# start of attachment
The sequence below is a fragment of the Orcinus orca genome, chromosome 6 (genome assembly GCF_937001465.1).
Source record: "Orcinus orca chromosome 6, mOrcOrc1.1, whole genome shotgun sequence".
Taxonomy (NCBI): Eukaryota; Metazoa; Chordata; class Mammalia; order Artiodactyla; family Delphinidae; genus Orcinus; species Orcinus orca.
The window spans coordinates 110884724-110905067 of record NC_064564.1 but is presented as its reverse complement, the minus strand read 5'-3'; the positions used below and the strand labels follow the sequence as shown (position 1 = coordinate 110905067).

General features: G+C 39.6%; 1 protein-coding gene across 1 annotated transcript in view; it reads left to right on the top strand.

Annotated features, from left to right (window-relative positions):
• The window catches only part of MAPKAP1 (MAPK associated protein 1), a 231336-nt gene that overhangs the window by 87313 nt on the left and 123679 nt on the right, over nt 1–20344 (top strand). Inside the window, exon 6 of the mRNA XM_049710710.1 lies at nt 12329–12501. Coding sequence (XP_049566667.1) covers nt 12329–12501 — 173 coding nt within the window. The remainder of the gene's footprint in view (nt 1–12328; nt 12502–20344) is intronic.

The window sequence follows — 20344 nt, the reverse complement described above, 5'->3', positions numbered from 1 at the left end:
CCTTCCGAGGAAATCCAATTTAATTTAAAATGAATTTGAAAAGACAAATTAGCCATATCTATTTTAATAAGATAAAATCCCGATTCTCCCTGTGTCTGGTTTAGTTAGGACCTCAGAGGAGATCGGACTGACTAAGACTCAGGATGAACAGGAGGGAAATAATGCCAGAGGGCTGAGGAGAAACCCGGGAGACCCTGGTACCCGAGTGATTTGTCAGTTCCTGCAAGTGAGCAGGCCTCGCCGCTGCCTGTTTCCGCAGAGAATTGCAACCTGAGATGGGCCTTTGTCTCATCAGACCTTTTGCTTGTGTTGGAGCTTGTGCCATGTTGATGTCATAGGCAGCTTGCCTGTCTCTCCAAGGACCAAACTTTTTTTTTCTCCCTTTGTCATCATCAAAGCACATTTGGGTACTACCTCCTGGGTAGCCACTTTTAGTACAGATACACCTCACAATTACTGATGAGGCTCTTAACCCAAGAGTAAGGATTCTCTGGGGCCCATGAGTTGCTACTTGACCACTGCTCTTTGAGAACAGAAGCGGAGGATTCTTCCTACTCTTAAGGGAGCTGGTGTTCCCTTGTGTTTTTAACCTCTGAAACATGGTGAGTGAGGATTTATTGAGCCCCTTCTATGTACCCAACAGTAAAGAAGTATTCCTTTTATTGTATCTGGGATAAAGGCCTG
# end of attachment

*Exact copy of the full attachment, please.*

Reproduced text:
The sequence below is a fragment of the Orcinus orca genome, chromosome 6 (genome assembly GCF_937001465.1).
Source record: "Orcinus orca chromosome 6, mOrcOrc1.1, whole genome shotgun sequence".
Taxonomy (NCBI): Eukaryota; Metazoa; Chordata; class Mammalia; order Artiodactyla; family Delphinidae; genus Orcinus; species Orcinus orca.
The window spans coordinates 110884724-110905067 of record NC_064564.1 but is presented as its reverse complement, the minus strand read 5'-3'; the positions used below and the strand labels follow the sequence as shown (position 1 = coordinate 110905067).

General features: G+C 39.6%; 1 protein-coding gene across 1 annotated transcript in view; it reads left to right on the top strand.

Annotated features, from left to right (window-relative positions):
• The window catches only part of MAPKAP1 (MAPK associated protein 1), a 231336-nt gene that overhangs the window by 87313 nt on the left and 123679 nt on the right, over nt 1–20344 (top strand). Inside the window, exon 6 of the mRNA XM_049710710.1 lies at nt 12329–12501. Coding sequence (XP_049566667.1) covers nt 12329–12501 — 173 coding nt within the window. The remainder of the gene's footprint in view (nt 1–12328; nt 12502–20344) is intronic.

The window sequence follows — 20344 nt, the reverse complement described above, 5'->3', positions numbered from 1 at the left end:
CCTTCCGAGGAAATCCAATTTAATTTAAAATGAATTTGAAAAGACAAATTAGCCATATCTATTTTAATAAGATAAAATCCCGATTCTCCCTGTGTCTGGTTTAGTTAGGACCTCAGAGGAGATCGGACTGACTAAGACTCAGGATGAACAGGAGGGAAATAATGCCAGAGGGCTGAGGAGAAACCCGGGAGACCCTGGTACCCGAGTGATTTGTCAGTTCCTGCAAGTGAGCAGGCCTCGCCGCTGCCTGTTTCCGCAGAGAATTGCAACCTGAGATGGGCCTTTGTCTCATCAGACCTTTTGCTTGTGTTGGAGCTTGTGCCATGTTGATGTCATAGGCAGCTTGCCTGTCTCTCCAAGGACCAAACTTTTTTTTTCTCCCTTTGTCATCATCAAAGCACATTTGGGTACTACCTCCTGGGTAGCCACTTTTAGTACAGATACACCTCACAATTACTGATGAGGCTCTTAACCCAAGAGTAAGGATTCTCTGGGGCCCATGAGTTGCTACTTGACCACTGCTCTTTGAGAACAGAAGCGGAGGATTCTTCCTACTCTTAAGGGAGCTGGTGTTCCCTTGTGTTTTTAACCTCTGAAACATGGTGAGTGAGGATTTATTGAGCCCCTTCTATGTACCCAACAGTAAAGAAGTATTCCTTTTATTGTATCTGGGATAAAGGCCTG